Ongoing History of New Music Daily: The story of Jose Menendez

Jose was an American success story. After Castro took over in Cuba, Jose moved to America where he was determined to make good. And he did.

Rising from a lowly dishwasher at Manhattan’s 21 Club, he moved to middle, then upper management in corporate America. At one point, he landed at the record division of RCA.

While he was in charge, Jose signed bands like Duran Duran and the Eurythmics to their first recording contracts. A few years later, Jose moved his family to a big house on Elm Drive in L.A. And then things got tragically weird.

On August 20, 1989, Jose and his wife Kitty were murdered by their sons Lyle and Erik. In case you haven’t guessed it, the last name of the guy who signed the Eurythmics to record for RCA was “Menendez,” and he and Kitty were the victims of one of the highest-profile cases of patricide in American history.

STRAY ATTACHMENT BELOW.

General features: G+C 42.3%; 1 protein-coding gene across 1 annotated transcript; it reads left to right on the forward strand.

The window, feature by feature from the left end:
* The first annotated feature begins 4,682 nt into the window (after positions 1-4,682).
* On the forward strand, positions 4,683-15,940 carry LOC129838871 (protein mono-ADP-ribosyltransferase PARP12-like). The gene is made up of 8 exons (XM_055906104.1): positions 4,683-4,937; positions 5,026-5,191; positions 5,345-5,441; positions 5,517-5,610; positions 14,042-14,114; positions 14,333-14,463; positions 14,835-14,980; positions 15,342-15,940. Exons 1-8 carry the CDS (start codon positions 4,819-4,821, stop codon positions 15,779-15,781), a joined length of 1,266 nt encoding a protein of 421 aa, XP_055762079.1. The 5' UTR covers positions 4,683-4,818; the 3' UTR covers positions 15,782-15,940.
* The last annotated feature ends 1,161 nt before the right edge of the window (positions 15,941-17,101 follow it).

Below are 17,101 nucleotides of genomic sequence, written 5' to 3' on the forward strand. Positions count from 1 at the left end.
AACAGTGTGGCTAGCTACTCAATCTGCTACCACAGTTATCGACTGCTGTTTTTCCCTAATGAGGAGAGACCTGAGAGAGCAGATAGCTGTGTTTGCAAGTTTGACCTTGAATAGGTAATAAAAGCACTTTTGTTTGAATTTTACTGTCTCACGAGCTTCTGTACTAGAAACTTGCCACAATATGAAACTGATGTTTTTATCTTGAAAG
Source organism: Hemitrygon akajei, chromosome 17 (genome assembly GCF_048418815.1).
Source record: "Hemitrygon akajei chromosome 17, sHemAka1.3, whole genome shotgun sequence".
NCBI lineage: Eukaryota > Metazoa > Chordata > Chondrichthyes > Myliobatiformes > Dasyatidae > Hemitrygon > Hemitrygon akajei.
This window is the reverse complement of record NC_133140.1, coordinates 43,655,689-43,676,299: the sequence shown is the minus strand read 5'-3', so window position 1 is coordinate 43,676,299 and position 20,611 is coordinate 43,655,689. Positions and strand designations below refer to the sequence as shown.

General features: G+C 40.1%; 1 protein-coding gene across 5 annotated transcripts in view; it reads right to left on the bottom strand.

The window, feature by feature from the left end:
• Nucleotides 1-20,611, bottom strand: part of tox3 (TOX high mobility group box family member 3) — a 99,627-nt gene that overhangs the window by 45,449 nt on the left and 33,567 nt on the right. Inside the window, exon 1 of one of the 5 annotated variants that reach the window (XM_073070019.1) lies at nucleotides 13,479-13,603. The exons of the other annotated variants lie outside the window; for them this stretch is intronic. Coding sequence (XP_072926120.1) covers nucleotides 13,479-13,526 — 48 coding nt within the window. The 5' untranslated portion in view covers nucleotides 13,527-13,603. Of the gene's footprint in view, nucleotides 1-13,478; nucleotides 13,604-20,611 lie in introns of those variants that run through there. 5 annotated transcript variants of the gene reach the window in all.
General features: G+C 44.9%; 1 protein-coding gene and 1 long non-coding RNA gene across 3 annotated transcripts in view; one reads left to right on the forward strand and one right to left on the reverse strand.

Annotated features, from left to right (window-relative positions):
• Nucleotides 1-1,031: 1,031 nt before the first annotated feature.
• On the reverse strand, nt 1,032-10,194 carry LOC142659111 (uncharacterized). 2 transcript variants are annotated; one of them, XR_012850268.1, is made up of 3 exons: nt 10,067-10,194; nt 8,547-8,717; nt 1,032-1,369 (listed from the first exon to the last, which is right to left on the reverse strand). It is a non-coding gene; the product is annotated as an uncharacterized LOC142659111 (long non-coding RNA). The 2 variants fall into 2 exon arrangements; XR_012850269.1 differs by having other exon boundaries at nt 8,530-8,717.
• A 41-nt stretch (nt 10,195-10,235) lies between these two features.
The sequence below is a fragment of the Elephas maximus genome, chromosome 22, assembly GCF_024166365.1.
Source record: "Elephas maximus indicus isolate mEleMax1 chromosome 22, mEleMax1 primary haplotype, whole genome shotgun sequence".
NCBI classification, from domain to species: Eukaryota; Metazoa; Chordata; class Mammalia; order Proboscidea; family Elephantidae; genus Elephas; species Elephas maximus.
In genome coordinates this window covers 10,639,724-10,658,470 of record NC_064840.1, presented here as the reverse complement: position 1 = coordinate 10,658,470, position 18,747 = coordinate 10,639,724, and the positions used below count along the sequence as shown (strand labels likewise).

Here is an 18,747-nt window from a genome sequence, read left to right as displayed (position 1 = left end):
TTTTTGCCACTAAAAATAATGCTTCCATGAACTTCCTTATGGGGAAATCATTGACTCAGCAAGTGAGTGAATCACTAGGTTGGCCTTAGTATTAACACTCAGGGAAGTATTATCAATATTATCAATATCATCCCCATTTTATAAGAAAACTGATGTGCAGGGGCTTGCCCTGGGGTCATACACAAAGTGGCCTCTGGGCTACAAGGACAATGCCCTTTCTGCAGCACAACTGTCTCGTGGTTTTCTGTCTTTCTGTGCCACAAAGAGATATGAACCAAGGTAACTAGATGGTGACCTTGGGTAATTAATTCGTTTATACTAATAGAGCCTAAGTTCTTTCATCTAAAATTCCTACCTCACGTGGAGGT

Alan Cross

is an internationally known broadcaster, interviewer, writer, consultant, blogger and speaker. In his 30+ years in the music business, Alan has interviewed the biggest names in rock, from David Bowie and U2 to Pearl Jam and the Foo Fighters. He’s also known as a musicologist and documentarian through programs like The Ongoing History of New Music.

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